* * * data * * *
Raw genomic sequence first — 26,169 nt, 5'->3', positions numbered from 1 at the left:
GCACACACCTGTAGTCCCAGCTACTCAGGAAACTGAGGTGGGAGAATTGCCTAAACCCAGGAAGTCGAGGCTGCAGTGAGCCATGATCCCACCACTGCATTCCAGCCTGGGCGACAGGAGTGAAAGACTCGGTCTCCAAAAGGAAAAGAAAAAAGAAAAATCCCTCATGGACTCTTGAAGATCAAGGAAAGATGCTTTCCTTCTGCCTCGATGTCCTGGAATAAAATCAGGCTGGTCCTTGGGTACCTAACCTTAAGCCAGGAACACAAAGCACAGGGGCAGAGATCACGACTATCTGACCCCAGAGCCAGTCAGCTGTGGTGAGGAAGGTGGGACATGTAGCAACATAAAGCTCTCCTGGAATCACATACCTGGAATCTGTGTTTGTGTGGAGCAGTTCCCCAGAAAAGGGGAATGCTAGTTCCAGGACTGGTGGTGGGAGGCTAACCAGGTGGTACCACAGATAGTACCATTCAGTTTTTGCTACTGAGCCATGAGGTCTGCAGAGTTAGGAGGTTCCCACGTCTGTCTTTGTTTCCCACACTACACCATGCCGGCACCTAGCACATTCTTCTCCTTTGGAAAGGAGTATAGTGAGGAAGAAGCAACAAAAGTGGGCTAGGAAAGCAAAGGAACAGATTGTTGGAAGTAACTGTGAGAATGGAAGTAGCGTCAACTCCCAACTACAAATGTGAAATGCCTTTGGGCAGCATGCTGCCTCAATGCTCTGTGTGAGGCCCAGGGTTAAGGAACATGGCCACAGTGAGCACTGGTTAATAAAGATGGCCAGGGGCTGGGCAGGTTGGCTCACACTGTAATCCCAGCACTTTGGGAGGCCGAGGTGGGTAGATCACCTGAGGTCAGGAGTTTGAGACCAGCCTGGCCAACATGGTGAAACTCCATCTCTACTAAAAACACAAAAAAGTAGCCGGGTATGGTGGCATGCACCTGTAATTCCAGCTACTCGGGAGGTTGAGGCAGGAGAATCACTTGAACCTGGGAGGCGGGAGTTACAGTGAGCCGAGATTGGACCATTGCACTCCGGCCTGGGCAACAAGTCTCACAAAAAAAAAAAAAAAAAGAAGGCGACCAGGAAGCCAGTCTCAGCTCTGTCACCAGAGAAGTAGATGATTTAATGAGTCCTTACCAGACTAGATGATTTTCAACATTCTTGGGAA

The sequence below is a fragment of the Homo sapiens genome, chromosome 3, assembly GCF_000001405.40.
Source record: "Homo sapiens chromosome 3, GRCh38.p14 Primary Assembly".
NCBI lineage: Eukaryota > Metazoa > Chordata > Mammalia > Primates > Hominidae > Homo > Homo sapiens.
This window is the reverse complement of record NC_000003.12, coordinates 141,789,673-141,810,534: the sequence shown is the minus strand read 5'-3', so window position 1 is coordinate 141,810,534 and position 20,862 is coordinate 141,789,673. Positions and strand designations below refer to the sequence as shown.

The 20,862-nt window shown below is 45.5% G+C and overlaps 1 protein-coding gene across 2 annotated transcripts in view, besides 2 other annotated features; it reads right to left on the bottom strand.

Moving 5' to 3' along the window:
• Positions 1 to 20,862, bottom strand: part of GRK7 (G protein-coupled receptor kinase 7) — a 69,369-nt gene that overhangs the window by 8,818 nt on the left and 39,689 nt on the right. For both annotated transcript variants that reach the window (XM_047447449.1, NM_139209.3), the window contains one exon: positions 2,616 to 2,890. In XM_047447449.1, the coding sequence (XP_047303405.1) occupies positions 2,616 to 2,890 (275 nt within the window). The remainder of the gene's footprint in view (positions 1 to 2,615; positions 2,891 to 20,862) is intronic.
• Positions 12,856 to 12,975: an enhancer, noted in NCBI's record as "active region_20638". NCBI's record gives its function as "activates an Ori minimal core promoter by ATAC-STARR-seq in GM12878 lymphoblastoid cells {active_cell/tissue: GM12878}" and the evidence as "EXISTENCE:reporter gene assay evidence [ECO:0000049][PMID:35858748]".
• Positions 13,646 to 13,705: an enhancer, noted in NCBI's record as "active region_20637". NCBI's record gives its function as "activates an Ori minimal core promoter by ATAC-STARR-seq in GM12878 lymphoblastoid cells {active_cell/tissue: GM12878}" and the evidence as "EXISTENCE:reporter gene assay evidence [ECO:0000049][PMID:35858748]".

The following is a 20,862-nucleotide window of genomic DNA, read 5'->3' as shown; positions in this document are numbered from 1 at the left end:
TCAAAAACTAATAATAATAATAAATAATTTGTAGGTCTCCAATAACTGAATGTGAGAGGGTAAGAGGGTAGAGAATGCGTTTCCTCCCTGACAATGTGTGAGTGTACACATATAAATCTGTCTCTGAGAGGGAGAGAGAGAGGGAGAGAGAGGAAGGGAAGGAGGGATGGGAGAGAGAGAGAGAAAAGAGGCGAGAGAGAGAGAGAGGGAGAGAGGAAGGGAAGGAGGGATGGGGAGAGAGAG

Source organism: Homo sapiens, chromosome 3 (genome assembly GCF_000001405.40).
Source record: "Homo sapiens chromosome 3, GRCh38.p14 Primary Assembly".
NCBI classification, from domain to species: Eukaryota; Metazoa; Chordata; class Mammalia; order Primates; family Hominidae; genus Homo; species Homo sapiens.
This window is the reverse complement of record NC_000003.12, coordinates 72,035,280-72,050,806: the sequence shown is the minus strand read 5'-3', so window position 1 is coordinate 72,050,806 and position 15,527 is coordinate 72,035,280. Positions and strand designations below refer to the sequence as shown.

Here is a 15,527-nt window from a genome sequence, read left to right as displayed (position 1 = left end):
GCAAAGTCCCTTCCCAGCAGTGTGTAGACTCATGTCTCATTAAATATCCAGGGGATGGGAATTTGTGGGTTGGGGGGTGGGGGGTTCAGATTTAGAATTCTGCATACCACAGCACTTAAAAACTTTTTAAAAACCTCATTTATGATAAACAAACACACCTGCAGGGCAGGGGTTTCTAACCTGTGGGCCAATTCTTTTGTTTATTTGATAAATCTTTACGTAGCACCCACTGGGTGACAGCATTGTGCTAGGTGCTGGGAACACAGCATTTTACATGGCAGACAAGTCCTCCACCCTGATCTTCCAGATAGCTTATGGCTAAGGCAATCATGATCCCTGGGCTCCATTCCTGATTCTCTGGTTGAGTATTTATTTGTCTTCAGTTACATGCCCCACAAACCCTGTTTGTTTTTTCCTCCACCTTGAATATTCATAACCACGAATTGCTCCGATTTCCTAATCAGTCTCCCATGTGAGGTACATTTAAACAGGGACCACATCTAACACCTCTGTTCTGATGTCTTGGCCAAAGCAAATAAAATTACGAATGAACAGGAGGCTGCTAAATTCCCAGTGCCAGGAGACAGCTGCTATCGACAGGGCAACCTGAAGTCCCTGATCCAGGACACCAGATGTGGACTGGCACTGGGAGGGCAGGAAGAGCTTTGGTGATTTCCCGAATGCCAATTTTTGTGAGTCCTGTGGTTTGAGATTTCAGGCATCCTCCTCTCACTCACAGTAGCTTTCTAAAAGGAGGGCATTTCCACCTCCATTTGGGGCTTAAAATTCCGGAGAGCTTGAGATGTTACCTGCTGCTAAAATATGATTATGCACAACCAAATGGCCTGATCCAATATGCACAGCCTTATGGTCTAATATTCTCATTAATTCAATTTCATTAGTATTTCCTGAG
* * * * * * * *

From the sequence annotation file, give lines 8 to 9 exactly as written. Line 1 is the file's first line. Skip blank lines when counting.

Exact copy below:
Moving 5' to 3' along the window:
• Positions 1 to 20,862, bottom strand: part of GRK7 (G protein-coupled receptor kinase 7) — a 69,369-nt gene that overhangs the window by 8,818 nt on the left and 39,689 nt on the right. For both annotated transcript variants that reach the window (XM_047447449.1, NM_139209.3), the window contains one exon: positions 2,616 to 2,890. In XM_047447449.1, the coding sequence (XP_047303405.1) occupies positions 2,616 to 2,890 (275 nt within the window). The remainder of the gene's footprint in view (positions 1 to 2,615; positions 2,891 to 20,862) is intronic.